Skip to main content

Intolerance

New York Times:

For weeks now, this bucolic northern Colorado city of just over 60,000, which has a vibrant arts community, has been bitterly divided over the controversial artwork that once sat in the empty display of the Loveland Museum Gallery where the sign now rests.

Some here interpreted the small image, which was part of a lithographic print exhibition by the San Francisco artist Enrique Chagoya, as showing Jesus Christ engaged in a sex act with another man, and demanded its removal.

Last Wednesday, amid heated public debate over the exhibit and daily protests in front of the museum, a 56-year-old Montana truck driver named Kathleen Folden walked into the gallery.

Wearing a T-shirt that read “My Savior Is Tougher Than Nails,” Ms. Folden strode up to the exhibit, took out a crowbar and proceeded to smash the plexiglass casing. To the horror of visitors, she then ripped up the print, just as police officers arrived.

“People were asking her, ‘Why’d you do this?’ ” recalled Mark Michaels, a Colorado art dealer, who witnessed the event and grabbed Ms. Folden. “She said, ‘Because it desecrates my Lord.’ ”

In a slightly different context, these actions would have given rise to a nationwide "Everybody Draw Jesus Having Sex With a Dude Day" and endless lectures about the inability of the Christians to co-exist peacefully in a liberal culture without threats of violence to make the rest of us conform to their practices.

Comments

emawkc said…
Of course to be fair, I haven't heard widespread reports of Christians threatening to set embassies on fire, or to launch nationwide suicide attacks on non-Christians living in the Unites States.

Popular posts from this blog

Yoga

I've been making some life changes lately — trying to use the time I have, now that I'm back in Kansas, to improve my health and lifestyle. Among the changes: More exercise. 30 minutes a day on the treadmill. Doesn't sound like a lot, but some is more than none, and I know from experience that getting overambitious early leads to failure. So. Thirty minutes a day.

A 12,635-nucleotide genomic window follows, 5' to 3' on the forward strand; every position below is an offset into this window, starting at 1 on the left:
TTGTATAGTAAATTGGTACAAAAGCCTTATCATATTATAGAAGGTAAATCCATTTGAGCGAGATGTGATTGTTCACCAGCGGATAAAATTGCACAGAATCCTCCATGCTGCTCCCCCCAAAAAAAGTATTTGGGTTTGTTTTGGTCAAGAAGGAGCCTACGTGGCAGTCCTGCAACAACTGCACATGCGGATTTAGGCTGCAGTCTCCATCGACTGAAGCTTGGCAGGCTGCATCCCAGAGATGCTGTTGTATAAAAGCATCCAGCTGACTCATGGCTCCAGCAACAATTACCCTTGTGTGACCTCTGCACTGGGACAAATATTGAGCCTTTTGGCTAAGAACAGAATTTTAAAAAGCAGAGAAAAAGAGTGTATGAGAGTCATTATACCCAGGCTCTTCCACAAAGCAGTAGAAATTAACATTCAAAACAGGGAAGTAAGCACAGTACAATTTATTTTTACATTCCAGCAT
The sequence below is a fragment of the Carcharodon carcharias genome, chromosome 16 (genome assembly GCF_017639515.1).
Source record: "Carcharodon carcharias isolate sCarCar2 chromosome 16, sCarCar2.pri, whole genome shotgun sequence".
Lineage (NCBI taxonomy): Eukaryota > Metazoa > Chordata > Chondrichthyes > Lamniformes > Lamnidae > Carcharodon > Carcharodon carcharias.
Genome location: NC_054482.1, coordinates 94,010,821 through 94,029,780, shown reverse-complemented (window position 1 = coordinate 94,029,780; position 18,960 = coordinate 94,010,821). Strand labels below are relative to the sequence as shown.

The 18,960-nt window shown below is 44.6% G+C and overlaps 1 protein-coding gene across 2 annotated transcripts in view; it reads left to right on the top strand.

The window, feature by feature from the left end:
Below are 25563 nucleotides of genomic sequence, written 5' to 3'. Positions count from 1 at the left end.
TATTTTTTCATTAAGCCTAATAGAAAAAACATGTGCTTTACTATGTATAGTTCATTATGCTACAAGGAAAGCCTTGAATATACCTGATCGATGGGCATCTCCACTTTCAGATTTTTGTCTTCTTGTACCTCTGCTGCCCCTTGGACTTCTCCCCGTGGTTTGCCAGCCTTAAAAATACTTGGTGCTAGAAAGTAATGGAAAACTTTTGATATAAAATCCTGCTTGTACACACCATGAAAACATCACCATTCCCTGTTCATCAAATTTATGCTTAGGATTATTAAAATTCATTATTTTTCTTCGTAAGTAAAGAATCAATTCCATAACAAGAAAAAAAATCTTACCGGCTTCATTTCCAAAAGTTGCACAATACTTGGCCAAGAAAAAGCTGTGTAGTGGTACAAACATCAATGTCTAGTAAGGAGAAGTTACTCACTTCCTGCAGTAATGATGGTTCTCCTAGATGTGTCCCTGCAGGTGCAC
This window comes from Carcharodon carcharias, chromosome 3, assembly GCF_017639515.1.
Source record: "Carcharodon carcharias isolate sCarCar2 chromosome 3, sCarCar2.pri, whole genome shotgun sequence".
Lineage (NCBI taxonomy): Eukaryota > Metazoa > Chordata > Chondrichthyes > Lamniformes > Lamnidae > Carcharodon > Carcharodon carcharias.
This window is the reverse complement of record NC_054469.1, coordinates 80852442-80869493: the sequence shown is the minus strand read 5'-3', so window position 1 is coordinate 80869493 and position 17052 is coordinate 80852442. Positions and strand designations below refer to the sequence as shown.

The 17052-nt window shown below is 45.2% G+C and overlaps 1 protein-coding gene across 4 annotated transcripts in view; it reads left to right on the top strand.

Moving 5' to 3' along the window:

One other thing: Yoga, a couple of times a week. It's nothing huge — a 15-minute flexibility routine downloaded from an iPhone app. But I've noticed that I'm increasingly limber.

Tonight, friends, I noticed a piece of trash on the floor. I bent over at the waist and picked it up, and threw it away.

Then I wept. I literally could not remember the last time I'd tried to pick something off the floor without grunting and bracing myself. I just did it.

Small victories, people. Small victories.

Liberals: We're overthinking this. Hillary didn't lose. This is what it should mean.

Interesting:
Nate Cohn of the New York Times estimates that when every vote is tallied, some 63.4 million Americans will have voted for Clinton and 61.2 million for Trump. That means Clinton will have turned out more supporters than any presidential candidate in history except for Obama in 2008 and 2012. And as David Wasserman of Cook Political Report notes, the total vote count—including third party votes—has already crossed 127 million, and will “easily beat” the 129 million total from 2012. The idea that voters stayed home in 2016 because they hated Donald Trump and Hillary Clinton is a myth. We already know the Electoral College can produce undemocratic results, but what we don't know is why — aside from how it serves entrenched interests — it benefits the American people to have their preference for national executive overturned because of archaic rules designed, in part, to protect the institution of slavery. 

A form of choosing the national leader that — as has happened in …

I'm not cutting off my pro-Trump friends

Here and there on Facebook, I've seen a few of my friends declare they no longer wish the friendship of Trump supporters — and vowing to cut them out of their social media lives entirely.

I'm not going to do that.

To cut ourselves off from people who have made what we think was a grievous error in their vote is to give up on persuading them, to give up on understanding why they voted, to give up on understanding them in any but the most cartoonish stereotypes.

As a matter of idealism, cutting off your pro-Trump friends is to give up on democracy. As a matter of tactics, cutting off your pro-Trump friends is to give up on ever again winning in a democratic process.

And as a long-term issues, confining ourselves to echo chambers is part of our national problem.

Don't get me wrong: I expect a Trumpian presidency is a disaster, particularly for people of color. And in total honesty: My own relationships have been tested by this campaign season. There's probably some damage…